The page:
Like the Blights?  

Zelda clenched her fists and refused to think about them. How close everything came to complete ruin. They won . The Calamity was defeated. Her powers were awake. She wasn’t a failure. She fought alongside Link and they won

There was no more Malice, no more Blight, no more accusing eyes --

“I don’t --” she began.

“Something is happening,” Mipha interrupted.

The fact that it was Mipha who interrupted as much as her tight voice silenced everyone. Zelda looked up to see Vah Medoh raised its wings and shriek. Even as Zelda flinched back, Vah Medoh pushed itself off and took to the skies. It circled above them once, crying out again, and then flew westward.

Perhaps because its mission is complete , Zelda thought, mind immediately flicking to what little she knew of the Beasts. Could they sense the Calamity’s defeat? Would they hide themselves again, waiting for a new evil to arise?

Mipha clutched her trident with one hand, the other pressed against her chest. Her mouth was hard like Zelda rarely saw it. She didn’t look away from Vah Ruta. 

Zelda started when she saw Vah Ruta looking back. In that moment, it didn’t look like a machine, no matter how advanced the technology. It looked like something alive .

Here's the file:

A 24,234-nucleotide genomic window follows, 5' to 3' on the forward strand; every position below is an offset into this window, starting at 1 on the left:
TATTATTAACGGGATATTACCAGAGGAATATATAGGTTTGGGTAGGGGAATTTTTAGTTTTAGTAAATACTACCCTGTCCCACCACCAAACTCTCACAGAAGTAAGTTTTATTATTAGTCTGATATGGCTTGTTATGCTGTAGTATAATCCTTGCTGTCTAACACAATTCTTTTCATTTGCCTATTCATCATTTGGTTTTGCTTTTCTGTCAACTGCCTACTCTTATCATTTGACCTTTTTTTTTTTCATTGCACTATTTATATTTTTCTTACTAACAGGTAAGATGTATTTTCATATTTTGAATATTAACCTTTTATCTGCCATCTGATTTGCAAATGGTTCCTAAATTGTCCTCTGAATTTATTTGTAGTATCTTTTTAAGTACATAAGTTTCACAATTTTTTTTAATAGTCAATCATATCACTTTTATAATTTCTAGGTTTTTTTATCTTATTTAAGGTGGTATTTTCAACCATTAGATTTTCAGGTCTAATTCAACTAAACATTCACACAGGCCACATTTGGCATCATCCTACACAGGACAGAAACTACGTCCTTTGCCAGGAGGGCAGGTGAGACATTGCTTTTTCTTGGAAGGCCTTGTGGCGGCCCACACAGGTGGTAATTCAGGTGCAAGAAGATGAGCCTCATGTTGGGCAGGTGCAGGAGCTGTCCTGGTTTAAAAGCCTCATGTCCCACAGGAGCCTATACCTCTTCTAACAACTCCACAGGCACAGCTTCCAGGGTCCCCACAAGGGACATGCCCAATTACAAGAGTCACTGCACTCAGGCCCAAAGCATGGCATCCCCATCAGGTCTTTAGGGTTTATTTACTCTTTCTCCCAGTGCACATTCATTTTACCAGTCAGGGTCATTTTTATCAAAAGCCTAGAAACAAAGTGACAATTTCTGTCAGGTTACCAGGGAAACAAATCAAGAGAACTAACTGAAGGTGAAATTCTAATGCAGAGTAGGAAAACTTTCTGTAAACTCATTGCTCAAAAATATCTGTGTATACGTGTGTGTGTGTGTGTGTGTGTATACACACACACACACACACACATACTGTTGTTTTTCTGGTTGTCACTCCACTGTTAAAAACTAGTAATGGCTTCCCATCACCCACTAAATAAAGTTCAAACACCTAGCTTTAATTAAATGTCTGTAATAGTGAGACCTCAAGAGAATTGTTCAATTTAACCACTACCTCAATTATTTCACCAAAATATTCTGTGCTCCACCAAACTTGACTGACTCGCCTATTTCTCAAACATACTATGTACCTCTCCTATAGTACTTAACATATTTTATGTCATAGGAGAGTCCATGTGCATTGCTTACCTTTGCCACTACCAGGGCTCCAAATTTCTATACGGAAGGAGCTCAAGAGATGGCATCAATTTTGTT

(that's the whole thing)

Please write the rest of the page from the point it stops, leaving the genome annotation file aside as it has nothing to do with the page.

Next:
“Ruta?” Mipha murmured.

“The battle is over, Princess Zelda, not the war. The Cycle of Hatred continues.”

Zelda spun, hand clenched over her suddenly pounding heart. All of the Champions pointed their weapons at the newcomer, but he didn’t look impressed. That wasn’t the distracting thing. Neither was the man’s presence.

Looking at the stranger, clad in the green of Zelda’s books, Zelda knew she was looking at the wolf.

“Who are you?” Urbosa demanded. She stepped forward to place herself between Zelda and the stranger. The stranger didn’t seem to notice. “Declare yourself!”

“For thousands of years,” the stranger continued, not looking at Urbosa, “my bloodline has protected yours and your kingdom, wielding the Master Sword.” The stranger cocked his head, and even his ear flick reminded Zelda of a dog. “Only once did we fail, and the Goddesses flooded this world. The Hero didn’t arise, and the Goddesses took matters into Their own hands.”

The Champions all spoke up but Zelda couldn’t hear them. She could only hear the roaring in her ears. 

It was the strangest feeling. It was more than recognizing the clothes. The power inside her seemed to recognize the stranger, reaching out for him.